The combination of Old and New Testament readings for this fifth Sunday in Lent at first seems an odd one. You have Isa 43:16-21, the prophet’s divine oracle about God doing a new thing. The “former thing” was the Exodus from Egypt (“Thus says the LORD, who opens a way in the sea and a path in the might waters. . .” ) But now God says “Remember not the former things and consider them not. See, I am doing a new thing: in the desert I make a way and in the wasteland, rivers.” What is this new thing?. When we turn to the New Testament passage, perhaps hoping that it will offer us a new answer (for the prophet, the new thing was the return from exile.) But in John 8:1-11 we hear not of a new thing but of a rather old one. First, there is a woman caught in adultery. Then, there are the male religious leaders who want to stone her. These two passages seem at first to have nothing to do with one another. And yet on closer inspection that is not quite true. According to John’s gospel, in this desert of sin and condemnation a new thing does indeed spring forth: “Woman. . .Has no one condemned you?” Jesus asks. “Neither do I condemn you. Go, and sin no more.” Continue reading
In the account of Jesus’ “transfiguration,” we are told that the “appearance of his countenance was altered, and his raiment became dazzling white” (Luke 9:29). While one might wonder about the significance of this is, the comments that come after shed some light, so to speak. “And behold, two men talked with him, Moses and Elijah, who appeared in glory and spoke of his departure, which he was to accomplish at Jerusalem” (Luke 9:30-31, NRSV). The reader is then told that when Peter, James and John awoke “they saw his glory and the two men who stood with him.” Clearly, then, the significance of Jesus’ altered countenance and dazzling white raiment is that he—along with Moses and Elijah— appear “in glory,” although only of Jesus is it said to be his glory.
In the Old Testament, God’s glory is used to designate the manifestation of God’s “God-ness” to humans: Moses doesn’t see God but God’s glory. Continue reading
The four readings for this Sunday present us with a pair of contrasts: voluntary versus involuntary suffering, and divine versus human help. The first and last readings are about the first kind of suffering – that to which one gives assent; suffering that one is willing to risk and endure for the sake of a greater good, or a higher calling. In the passage from Isaiah, the speaker (the voice of the prophet, of the community of Israel, or, proleptically, of the Christ) declares, “The Lord GOD opens my ear that I may hear;/and I have not rebelled/have not turned back.//I gave my back to those who beat me/my cheeks to those who plucked my beard.” The suffering described may not have been sought, but at least the sufferer has the confidence that enduring this suffering is an act of obedience to God. So also the one to whom Christ says, “Whoever wishes to come after me must deny himself, take up his cross, and follow me.” Continue reading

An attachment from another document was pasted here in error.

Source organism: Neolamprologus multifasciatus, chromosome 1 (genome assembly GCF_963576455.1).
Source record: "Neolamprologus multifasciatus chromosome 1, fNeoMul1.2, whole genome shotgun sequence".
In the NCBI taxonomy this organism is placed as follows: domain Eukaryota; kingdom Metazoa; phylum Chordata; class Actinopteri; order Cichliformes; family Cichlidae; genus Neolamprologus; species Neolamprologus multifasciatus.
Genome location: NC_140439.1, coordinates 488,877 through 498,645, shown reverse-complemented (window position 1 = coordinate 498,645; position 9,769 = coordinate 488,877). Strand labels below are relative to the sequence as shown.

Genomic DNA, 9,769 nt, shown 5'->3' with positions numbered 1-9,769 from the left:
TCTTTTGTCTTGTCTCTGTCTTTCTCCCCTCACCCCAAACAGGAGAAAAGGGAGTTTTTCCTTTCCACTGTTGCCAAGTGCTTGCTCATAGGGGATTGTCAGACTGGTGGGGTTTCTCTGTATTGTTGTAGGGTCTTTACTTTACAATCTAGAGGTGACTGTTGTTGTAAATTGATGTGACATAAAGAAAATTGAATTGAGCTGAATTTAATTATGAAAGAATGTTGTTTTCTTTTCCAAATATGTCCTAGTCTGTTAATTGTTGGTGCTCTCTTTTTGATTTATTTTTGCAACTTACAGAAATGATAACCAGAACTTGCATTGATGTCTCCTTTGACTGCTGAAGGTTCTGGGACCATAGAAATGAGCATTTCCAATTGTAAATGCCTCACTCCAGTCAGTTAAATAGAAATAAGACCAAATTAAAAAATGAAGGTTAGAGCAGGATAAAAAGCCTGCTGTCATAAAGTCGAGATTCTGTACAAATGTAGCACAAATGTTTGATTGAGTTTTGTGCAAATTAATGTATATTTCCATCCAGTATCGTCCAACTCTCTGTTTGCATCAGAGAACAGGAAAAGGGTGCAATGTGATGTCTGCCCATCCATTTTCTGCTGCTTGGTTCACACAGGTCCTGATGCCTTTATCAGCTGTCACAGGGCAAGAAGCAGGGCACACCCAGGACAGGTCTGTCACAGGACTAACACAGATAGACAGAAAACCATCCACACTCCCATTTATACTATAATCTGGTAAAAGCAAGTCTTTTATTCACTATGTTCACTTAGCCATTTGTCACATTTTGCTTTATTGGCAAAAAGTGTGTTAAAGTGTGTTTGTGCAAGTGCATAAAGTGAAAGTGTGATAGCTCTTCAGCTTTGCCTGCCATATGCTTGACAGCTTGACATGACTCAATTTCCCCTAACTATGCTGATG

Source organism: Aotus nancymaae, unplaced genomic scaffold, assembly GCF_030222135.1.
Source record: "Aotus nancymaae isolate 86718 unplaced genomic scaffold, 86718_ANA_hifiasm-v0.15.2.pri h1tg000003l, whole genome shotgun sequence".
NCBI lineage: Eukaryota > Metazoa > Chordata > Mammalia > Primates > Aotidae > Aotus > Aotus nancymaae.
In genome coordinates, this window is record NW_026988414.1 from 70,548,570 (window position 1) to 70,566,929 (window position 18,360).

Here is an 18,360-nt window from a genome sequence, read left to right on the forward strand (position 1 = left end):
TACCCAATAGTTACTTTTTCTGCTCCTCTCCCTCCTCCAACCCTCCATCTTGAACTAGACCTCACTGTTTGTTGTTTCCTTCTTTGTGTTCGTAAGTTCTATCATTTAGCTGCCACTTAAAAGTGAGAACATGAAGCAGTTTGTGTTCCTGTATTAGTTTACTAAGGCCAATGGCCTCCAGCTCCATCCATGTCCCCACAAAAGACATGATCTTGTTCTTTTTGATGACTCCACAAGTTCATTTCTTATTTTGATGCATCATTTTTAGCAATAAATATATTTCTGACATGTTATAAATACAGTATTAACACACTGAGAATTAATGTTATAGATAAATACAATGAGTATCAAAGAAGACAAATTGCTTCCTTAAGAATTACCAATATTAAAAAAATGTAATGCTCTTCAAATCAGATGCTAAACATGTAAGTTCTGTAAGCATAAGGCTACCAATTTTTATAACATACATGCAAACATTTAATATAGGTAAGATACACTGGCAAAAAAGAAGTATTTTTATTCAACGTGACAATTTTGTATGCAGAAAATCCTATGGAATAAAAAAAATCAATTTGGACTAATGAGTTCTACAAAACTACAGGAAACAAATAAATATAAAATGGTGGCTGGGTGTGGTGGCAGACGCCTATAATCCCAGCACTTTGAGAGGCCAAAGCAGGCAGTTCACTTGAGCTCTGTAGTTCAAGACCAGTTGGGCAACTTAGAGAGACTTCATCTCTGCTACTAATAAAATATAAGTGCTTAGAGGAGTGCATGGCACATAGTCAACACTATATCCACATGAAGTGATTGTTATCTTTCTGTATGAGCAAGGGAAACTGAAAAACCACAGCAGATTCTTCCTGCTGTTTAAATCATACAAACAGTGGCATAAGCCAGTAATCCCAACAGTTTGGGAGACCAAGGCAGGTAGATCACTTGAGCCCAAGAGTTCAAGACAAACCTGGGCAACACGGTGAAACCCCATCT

We often speak of either “being in a good place” or “not being in a good place” as a guage of our mental or spiritual well-being. Along these lines, the readings for the fourth Sunday of Lent all emphasize the importance of place: Jerusalem or Babylon; at home or in exile; in life or in death; in the light or in darkness. The Old Testament readings describe actual physical places. These signify, on the one hand, the joy of God’s presence and of living up to one’s calling to be holy (so, Jerusalem) and, on the other hand, the experience of God’s absence, of the alienating effects of sin on the individual, and community (so, Babylon). Dwelling in Babylon, Israel teaches us to lament, and to long for return to the place of God’s dwelling. The New Testament readings pick up on what is said of these places in emphasizing that it is God’s initiative, not our own, that restores us to the land of the living. But they also remind us that we must participate with God in this restoration, and that especially important in all of this is what we ourselves desire: do we desire the same things that God desires for us? Continue reading